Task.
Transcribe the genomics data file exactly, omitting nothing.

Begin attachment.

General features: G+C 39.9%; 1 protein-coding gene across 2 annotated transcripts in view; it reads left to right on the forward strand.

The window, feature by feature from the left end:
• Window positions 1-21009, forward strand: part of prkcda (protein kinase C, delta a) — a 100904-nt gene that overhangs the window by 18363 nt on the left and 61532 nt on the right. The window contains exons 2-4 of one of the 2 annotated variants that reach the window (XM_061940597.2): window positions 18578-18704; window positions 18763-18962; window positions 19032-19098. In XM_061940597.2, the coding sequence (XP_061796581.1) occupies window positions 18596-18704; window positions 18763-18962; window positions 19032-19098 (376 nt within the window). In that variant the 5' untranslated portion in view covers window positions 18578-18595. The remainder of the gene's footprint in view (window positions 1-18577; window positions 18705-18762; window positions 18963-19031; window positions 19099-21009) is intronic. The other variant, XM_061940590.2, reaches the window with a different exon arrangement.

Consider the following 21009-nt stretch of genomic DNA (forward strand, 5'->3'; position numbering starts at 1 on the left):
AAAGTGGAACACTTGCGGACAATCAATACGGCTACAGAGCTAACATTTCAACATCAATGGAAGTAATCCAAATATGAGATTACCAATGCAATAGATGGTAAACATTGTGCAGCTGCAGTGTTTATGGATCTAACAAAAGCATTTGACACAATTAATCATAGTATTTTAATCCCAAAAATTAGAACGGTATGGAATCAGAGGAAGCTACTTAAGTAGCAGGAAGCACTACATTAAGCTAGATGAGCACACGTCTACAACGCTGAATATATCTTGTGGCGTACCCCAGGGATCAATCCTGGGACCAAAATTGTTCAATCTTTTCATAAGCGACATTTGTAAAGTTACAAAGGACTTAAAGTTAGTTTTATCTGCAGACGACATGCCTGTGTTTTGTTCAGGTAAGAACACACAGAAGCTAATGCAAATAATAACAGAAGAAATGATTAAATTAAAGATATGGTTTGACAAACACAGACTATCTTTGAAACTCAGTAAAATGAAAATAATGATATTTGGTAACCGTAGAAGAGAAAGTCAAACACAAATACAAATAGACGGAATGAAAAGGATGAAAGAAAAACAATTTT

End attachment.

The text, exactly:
General features: G+C 39.9%; 1 protein-coding gene across 2 annotated transcripts in view; it reads left to right on the forward strand.

The window, feature by feature from the left end:
• Window positions 1-21009, forward strand: part of prkcda (protein kinase C, delta a) — a 100904-nt gene that overhangs the window by 18363 nt on the left and 61532 nt on the right. The window contains exons 2-4 of one of the 2 annotated variants that reach the window (XM_061940597.2): window positions 18578-18704; window positions 18763-18962; window positions 19032-19098. In XM_061940597.2, the coding sequence (XP_061796581.1) occupies window positions 18596-18704; window positions 18763-18962; window positions 19032-19098 (376 nt within the window). In that variant the 5' untranslated portion in view covers window positions 18578-18595. The remainder of the gene's footprint in view (window positions 1-18577; window positions 18705-18762; window positions 18963-19031; window positions 19099-21009) is intronic. The other variant, XM_061940590.2, reaches the window with a different exon arrangement.

Consider the following 21009-nt stretch of genomic DNA (forward strand, 5'->3'; position numbering starts at 1 on the left):
AAAGTGGAACACTTGCGGACAATCAATACGGCTACAGAGCTAACATTTCAACATCAATGGAAGTAATCCAAATATGAGATTACCAATGCAATAGATGGTAAACATTGTGCAGCTGCAGTGTTTATGGATCTAACAAAAGCATTTGACACAATTAATCATAGTATTTTAATCCCAAAAATTAGAACGGTATGGAATCAGAGGAAGCTACTTAAGTAGCAGGAAGCACTACATTAAGCTAGATGAGCACACGTCTACAACGCTGAATATATCTTGTGGCGTACCCCAGGGATCAATCCTGGGACCAAAATTGTTCAATCTTTTCATAAGCGACATTTGTAAAGTTACAAAGGACTTAAAGTTAGTTTTATCTGCAGACGACATGCCTGTGTTTTGTTCAGGTAAGAACACACAGAAGCTAATGCAAATAATAACAGAAGAAATGATTAAATTAAAGATATGGTTTGACAAACACAGACTATCTTTGAAACTCAGTAAAATGAAAATAATGATATTTGGTAACCGTAGAAGAGAAAGTCAAACACAAATACAAATAGACGGAATGAAAAGGATGAAAGAAAAACAATTTT